Fluid Statistics

Topics: Pressure, Atmospheric pressure, Gas / Pages: 8 (1824 words) / Published: Sep 5th, 2013
Chapter 3 Fluid Statics: Definitions
Statics: ∑F = 0. In statics we have only pressure as surface force and weight as body force. Thus, when fluids are still, the pressure is balanced by the fluid weight. No relative motion between adjacent fluid layers. Shear stress is zero Only _______ can be acting on fluid surfaces Gravity force acts on the fluid (____ force) Applications: Pressure variation within a reservoir Forces on submerged surfaces Buoyant forces
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Pressure
Pressure is defined as a normal force exerted by a fluid per unit area.

p = Lim

Δ F dF = ΔA → 0 Δ A dA

where F is the normal force acting over the area A. Dimension: F/L2 Units of pressure are N/m2, which is called a pascal (Pa). Since the unit Pa is too small for pressures encountered in practice, kilopascal (1 kPa = 103 Pa) and megapascal (1 MPa = 106 Pa) are commonly used. Other units include bar, atm, kg/cm2, lbf /in2=psi.
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Absolute, gage, and vacuum pressures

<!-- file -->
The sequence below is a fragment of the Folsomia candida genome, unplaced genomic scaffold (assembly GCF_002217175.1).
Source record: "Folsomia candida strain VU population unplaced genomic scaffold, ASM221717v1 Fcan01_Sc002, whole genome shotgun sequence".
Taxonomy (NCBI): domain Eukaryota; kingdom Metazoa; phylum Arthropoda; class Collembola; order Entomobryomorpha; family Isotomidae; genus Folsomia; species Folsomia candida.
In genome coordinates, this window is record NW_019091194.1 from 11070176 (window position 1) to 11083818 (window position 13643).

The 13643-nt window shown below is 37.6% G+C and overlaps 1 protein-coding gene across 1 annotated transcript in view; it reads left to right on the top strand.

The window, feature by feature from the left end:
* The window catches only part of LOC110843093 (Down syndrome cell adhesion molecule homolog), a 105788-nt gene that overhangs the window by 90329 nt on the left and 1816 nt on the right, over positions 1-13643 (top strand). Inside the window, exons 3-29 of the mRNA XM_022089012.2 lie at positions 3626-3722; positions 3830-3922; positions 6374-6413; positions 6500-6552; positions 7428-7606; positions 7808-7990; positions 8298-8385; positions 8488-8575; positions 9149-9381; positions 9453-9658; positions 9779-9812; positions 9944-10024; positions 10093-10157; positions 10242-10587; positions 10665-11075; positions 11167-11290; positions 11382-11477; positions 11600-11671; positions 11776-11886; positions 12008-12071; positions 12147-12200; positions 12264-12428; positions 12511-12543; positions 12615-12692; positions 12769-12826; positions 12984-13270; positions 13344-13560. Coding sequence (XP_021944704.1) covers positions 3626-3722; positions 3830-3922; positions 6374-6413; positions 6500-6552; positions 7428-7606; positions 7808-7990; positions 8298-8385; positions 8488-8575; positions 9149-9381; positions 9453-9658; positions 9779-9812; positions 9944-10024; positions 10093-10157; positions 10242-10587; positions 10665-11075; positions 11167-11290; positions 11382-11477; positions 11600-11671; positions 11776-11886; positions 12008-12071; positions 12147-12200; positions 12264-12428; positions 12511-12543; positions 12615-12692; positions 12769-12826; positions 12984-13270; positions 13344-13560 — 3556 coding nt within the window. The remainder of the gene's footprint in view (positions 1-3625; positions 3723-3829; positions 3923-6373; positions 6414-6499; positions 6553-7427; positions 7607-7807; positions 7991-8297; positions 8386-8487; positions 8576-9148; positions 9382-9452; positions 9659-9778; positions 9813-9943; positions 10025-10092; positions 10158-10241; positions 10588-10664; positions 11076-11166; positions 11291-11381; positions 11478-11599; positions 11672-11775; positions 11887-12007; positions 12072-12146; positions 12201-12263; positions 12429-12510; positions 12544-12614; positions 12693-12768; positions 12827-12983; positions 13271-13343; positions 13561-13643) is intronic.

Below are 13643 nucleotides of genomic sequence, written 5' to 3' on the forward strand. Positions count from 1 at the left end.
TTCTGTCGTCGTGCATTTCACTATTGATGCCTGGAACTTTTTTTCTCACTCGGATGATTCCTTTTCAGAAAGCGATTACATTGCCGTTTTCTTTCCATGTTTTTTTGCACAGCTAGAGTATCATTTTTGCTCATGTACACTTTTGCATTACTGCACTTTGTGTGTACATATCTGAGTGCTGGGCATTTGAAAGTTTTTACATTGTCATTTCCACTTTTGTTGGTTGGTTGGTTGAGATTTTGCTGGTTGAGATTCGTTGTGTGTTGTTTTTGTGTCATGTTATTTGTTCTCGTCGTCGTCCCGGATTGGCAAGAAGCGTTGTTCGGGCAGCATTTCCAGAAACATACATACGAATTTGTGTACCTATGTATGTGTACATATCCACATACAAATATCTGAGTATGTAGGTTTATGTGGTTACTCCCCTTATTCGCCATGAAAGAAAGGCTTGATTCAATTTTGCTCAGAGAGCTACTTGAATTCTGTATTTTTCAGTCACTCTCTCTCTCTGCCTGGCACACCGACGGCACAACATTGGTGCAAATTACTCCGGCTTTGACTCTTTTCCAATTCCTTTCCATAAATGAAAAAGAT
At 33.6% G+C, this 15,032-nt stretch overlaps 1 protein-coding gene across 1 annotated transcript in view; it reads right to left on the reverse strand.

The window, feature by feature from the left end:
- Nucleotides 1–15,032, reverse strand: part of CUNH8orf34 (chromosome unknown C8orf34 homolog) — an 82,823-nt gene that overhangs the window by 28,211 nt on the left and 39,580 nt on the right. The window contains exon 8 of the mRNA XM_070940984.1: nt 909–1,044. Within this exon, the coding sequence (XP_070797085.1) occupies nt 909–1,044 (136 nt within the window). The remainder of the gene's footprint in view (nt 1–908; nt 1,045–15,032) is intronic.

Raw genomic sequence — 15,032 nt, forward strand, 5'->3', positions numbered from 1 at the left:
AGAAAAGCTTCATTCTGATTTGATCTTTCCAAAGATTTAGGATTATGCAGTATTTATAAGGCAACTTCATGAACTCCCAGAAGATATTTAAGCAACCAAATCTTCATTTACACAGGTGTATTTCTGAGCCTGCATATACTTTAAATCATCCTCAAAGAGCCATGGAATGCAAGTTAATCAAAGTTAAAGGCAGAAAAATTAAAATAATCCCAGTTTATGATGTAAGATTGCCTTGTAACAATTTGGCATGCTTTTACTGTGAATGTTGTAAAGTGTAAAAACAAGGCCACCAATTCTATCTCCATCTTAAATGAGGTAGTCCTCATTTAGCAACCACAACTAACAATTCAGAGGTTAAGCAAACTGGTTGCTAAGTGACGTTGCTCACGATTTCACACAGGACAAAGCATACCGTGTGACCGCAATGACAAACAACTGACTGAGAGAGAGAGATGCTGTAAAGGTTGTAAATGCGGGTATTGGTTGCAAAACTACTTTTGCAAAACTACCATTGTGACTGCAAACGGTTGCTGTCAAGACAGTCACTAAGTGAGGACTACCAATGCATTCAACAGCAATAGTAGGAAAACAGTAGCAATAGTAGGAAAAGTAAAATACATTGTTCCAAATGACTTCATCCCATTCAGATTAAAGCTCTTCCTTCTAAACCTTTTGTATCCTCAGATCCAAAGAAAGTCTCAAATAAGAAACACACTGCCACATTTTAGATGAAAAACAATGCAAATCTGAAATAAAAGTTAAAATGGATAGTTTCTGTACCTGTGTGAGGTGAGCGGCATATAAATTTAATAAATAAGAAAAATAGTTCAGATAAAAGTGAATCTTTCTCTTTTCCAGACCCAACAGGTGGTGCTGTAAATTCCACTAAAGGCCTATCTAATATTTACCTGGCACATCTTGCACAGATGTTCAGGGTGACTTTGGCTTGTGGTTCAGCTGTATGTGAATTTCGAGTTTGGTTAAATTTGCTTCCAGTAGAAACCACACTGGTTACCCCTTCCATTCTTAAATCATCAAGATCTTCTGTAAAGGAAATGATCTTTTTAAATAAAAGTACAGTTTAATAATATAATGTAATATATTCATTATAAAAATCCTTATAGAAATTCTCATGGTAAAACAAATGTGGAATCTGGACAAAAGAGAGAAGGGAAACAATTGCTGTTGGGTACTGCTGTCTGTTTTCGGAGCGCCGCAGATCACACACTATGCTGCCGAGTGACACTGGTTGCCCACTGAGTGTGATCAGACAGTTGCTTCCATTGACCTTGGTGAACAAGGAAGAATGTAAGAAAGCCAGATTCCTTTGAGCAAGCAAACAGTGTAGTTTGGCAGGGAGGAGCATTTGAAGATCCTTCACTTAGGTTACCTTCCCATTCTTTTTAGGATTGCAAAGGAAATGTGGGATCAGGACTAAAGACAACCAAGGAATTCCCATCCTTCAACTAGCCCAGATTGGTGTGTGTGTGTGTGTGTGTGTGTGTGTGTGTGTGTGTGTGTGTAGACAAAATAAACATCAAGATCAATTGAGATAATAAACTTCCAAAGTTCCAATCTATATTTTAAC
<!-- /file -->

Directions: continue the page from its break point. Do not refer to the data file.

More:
Actual pressure at a give point is called the ________________. Most pressure-measuring devices are calibrated to read zero in the atmosphere, and therefore indicate ___________________. Pressure below atmospheric pressure are called ___________________.

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Absolute, gage, and vacuum pressures
Pgage = Pabs − Patm Gage pressure Absolute pressure p Standard atmospheric pressure Local atmospheric pressure Suction vacuum (gage pressure) Pvac = Patm − Pabs

1 atmosphere 101.325 kPa 14.7 psi 10.34 m H20 760 mm Hg

Local barometer reading

Absolute zero (complete vacuum)

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Absolute, gage, and vacuum pressures
Actual pressure at a give point is called the absolute pressure. Most pressure-measuring devices are calibrated to read zero in the atmosphere, and therefore indicate gage pressure, Pgage = Pabs − Patm. Pressure below atmospheric pressure are called vacuum pressure, Pvac = Patm − Pabs. Pressure has a magnitude, but not a specific direction, and thus

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